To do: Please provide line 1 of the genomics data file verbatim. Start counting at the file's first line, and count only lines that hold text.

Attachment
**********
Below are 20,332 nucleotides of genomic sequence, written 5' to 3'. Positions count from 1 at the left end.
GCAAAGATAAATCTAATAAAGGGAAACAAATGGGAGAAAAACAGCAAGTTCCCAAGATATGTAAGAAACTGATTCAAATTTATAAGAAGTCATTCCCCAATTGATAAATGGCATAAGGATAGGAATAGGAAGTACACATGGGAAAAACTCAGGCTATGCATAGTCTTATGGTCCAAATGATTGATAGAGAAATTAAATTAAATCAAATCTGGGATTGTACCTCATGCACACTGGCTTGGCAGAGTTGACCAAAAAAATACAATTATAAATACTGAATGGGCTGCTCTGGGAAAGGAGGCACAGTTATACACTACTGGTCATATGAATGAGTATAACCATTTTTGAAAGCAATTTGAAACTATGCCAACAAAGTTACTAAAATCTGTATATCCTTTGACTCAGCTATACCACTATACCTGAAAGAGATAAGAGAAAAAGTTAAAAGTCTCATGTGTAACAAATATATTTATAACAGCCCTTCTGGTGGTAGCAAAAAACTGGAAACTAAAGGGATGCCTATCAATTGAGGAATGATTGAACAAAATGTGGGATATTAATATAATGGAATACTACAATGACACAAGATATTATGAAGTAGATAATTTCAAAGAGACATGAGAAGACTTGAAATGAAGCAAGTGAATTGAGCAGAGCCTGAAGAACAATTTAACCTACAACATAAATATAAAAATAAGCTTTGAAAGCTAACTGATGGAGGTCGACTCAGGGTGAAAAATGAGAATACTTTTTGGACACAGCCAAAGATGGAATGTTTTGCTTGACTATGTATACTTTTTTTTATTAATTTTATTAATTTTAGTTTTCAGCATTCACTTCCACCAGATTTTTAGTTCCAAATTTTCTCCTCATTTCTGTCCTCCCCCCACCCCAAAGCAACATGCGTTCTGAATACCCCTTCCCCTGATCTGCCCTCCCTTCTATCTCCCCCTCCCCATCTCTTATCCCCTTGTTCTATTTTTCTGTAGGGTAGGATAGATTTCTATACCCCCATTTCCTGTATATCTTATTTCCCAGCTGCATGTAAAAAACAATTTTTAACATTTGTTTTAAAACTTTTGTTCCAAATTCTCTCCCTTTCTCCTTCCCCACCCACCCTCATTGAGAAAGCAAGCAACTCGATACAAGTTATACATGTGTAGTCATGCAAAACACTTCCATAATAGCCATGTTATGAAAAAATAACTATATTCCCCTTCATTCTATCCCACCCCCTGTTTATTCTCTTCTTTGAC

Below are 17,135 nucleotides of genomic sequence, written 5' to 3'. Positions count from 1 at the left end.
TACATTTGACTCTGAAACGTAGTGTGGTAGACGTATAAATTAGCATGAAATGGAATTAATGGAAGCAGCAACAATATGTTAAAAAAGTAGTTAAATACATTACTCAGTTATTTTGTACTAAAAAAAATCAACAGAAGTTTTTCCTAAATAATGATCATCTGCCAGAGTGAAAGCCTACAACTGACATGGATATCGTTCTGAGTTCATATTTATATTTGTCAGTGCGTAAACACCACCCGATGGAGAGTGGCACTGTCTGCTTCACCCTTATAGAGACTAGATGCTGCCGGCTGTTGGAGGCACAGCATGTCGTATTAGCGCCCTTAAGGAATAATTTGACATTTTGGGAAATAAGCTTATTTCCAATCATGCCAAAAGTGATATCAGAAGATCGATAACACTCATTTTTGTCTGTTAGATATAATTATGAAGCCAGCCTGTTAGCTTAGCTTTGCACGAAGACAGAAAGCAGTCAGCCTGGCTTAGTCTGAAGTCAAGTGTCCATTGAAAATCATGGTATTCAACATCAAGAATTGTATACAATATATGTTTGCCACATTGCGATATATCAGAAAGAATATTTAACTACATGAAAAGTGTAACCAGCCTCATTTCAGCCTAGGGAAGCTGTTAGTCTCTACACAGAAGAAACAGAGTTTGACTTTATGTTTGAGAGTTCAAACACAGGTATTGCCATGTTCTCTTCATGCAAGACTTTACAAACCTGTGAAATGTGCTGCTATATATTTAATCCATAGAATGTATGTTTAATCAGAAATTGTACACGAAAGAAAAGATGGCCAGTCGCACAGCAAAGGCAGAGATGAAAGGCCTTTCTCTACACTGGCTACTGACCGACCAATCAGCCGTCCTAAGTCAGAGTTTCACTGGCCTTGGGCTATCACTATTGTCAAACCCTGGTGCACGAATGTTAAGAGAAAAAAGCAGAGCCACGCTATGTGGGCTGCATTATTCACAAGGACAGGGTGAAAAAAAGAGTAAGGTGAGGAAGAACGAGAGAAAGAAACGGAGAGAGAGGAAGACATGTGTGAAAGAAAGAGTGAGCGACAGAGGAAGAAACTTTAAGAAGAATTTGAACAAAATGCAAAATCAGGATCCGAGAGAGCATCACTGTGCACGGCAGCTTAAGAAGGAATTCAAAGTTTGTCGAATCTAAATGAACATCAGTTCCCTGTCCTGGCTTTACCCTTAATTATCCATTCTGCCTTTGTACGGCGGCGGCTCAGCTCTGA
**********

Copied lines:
Below are 20,332 nucleotides of genomic sequence, written 5' to 3'. Positions count from 1 at the left end.